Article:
dence of the defendant's reputation for honesty, so far as they are inconsistent with the twelfth instruction requested, and, secondly, the exception to the refusal of the court to give the sixth instruction requested. The court instructed the jury, that they "ought properly to consider in connection with other evidence for the defendant such testimony relative to his character for honesty as has been introduced." The court had previously instructed them that "the burden of proof was, as in all criminal cases, upon the Commonwealth to satisfy the jury beyond a reasonable doubt of all the material allegations of the indictment." These instructions, taken together, are in substance equivalent to the twelfth instruction requested. The jury were in effect told that they were to give to the evidence concerning the defendant's reputation for honesty such weight as they thought it was entitled to; and if, after giving it such weight, they were not satisfied beyond a reasonable doubt of the guilt of the defendant, they must acquit him. This is a correct statement of the law. Commonwealth v. Leonard, 140 Mass. 473 .
The sixth instruction requested is as follows: "The testimony of an accomplice in the supposed crime cannot be corroborated by that of another accomplice, whether their respective testimonies relate to the same or to separate and independent facts."
The effect of our decisions upon this subject seems to be as follows. An accomplice is a competent witness for the prosecution in a criminal case, and a jury may find a defendant guilty upon the uncorroborated testimony of an accomplice. It is, however, a general rule of practice, to advise a jury not to convict upon the uncorroborated testimony of an accomplice, but it is not a rule of law, and it is not error in law for the presiding justice to refuse so to advise the jury. The practice of advising a jury that it is generally unsafe to convict upon the uncorroborated testimony of an accomplice, but of leaving it for them to determine in any particular case the weight to which such testimony is entitled, is not regarded as a violation of the Pub. Sts. c. 153, § 5. See Pub. Sts. c. 214, § 17. If, under this rule of practice, evidence is admitted for the purpose of corroborating the testimony of an accomplice which does not legally have that effect, it is a subject of exception. Commonwealth v. Chase, 147 Mass. 597 . Commonwealth v. Holmes, 127 Mass. 424 . Commonwealth  v. Larrabee, 99 Mass. 413 , 416. Harrington v. Harrington, 107 Mass. 329 , 333. Commonwealth v. Price, 10 Gray 472 ; S. C. 71 Am. Dec. 668, and note.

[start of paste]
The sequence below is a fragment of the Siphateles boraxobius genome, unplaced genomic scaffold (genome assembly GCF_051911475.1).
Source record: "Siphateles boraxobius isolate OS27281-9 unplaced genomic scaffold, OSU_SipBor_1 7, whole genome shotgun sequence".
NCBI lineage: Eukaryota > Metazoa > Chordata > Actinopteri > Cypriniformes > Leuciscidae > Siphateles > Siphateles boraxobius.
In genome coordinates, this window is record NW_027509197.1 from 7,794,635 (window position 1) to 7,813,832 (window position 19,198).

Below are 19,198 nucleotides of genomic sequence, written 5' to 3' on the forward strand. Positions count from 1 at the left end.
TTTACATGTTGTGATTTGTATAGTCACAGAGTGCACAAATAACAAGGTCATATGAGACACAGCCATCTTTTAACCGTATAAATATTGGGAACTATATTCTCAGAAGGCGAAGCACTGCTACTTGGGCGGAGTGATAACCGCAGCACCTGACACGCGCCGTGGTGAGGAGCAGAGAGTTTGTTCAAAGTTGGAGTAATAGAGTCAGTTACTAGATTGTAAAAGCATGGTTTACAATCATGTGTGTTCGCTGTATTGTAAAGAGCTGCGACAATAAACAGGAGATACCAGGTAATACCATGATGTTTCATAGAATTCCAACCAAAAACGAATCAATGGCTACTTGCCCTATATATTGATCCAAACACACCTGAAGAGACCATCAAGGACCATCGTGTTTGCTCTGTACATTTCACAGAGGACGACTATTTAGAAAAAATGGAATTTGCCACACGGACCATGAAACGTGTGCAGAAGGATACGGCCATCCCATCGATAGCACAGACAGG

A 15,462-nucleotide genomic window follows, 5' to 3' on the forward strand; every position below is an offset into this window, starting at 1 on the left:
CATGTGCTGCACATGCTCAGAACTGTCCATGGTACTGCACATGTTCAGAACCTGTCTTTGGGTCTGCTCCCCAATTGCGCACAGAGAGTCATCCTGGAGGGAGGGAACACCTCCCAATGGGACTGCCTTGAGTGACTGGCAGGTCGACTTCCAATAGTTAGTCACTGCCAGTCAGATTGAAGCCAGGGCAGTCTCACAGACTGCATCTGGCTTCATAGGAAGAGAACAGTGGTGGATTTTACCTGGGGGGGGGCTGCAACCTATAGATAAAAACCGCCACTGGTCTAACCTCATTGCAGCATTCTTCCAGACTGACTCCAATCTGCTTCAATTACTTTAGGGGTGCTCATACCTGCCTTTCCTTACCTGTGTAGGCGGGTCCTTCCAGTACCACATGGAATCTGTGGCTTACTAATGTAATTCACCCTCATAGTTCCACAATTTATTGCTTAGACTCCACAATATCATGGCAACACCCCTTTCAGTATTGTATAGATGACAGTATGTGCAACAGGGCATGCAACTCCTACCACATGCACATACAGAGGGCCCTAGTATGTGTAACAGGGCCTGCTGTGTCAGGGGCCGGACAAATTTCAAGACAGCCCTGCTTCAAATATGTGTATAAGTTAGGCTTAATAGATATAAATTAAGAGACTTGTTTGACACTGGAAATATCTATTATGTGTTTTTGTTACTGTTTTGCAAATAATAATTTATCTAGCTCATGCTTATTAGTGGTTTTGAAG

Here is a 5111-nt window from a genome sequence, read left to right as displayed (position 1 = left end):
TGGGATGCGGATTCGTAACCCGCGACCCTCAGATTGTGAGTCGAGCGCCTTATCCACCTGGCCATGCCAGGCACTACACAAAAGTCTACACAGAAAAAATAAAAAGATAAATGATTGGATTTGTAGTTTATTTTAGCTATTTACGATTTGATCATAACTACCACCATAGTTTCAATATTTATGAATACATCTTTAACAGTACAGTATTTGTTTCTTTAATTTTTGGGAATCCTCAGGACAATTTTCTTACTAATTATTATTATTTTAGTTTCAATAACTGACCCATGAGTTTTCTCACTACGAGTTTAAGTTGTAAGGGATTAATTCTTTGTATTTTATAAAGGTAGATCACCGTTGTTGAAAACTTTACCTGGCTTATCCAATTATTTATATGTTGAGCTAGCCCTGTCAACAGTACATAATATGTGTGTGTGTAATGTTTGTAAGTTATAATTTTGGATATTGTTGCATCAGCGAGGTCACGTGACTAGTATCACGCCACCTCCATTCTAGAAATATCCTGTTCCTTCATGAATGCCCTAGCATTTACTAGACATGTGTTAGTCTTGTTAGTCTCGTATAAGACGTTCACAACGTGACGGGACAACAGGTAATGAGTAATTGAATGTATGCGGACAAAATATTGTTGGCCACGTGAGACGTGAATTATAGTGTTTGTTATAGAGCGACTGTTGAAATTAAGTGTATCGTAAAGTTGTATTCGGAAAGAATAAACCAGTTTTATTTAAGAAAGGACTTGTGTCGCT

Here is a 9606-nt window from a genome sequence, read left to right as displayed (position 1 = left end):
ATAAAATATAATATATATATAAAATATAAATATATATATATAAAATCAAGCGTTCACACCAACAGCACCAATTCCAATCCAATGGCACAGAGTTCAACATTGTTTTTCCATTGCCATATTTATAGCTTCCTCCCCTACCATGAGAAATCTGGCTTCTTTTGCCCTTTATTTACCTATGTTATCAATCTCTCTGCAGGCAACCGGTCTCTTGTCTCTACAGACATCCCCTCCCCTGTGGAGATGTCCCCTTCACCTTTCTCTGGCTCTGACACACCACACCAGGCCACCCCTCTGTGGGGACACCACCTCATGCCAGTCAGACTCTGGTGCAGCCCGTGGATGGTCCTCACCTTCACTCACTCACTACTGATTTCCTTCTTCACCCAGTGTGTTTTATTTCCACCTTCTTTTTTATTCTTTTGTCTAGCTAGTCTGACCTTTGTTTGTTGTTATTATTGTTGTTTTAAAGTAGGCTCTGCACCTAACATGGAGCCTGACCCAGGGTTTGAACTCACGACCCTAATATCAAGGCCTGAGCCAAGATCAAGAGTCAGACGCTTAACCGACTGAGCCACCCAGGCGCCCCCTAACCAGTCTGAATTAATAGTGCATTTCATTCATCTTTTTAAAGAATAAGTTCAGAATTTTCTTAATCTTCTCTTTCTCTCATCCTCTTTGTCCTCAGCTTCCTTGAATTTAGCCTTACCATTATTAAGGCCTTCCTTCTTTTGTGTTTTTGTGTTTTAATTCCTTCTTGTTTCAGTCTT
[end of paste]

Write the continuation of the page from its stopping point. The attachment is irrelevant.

In the case at bar, the presiding justice refused to give the fourth instruction requested. Although this request is very nearly, if not exactly, in accordance with the rule of practice generally adopted, yet, as the rule of practice is not an absolute rule of law, it was not error in law on the part of the presiding justice to refuse to give it.
With reference to the testimony of the witnesses who, as the defendant contended, were accomplices, the instructions to the jury were as follows: "If there is anything in the testimony which to your minds tends to connect them with the commission of the offence, . . . such matters are proper for your consideration, and should be considered by you in determining the weight to which their testimony is entitled."
The intention of the counsel for the defendant in making the sixth request was to raise a question of law upon which the decisions of different courts are not uniform; namely, whether the testimony of one accomplice tending to prove the guilt of the defendant is corroborative of similar testimony of another accomplice, within the rule of practice herein before referred to. It is not contended that the testimony of any of the persons whom the defendant calls accomplices was not competent evidence in the case, or that any of it was improperly admitted. Whether, therefore, it was corroborative within the rule of practice referred to is immaterial, because the presiding justice did not adopt this rule in the trial of the case. If it is not error in law for the presiding justice to refuse advising the jury that they ought not generally to convict on the uncorroborated testimony of an accomplice, it is not error in law for him also to refuse to define what is corroborative evidence within the meaning of the rule, when he refuses to follow the rule. The incidents of the rule fall with the rule itself. In Commonwealth v. Holmes, ubi supra, an attempt was made to follow the rule, and the court erred in admitting as corroborative evidence testimony which was not corroborative. If the rule of practice is one which a court ought generally to follow, still, not being a rule of law, it is a matter of discretion in any particular case whether the court will follow it or not.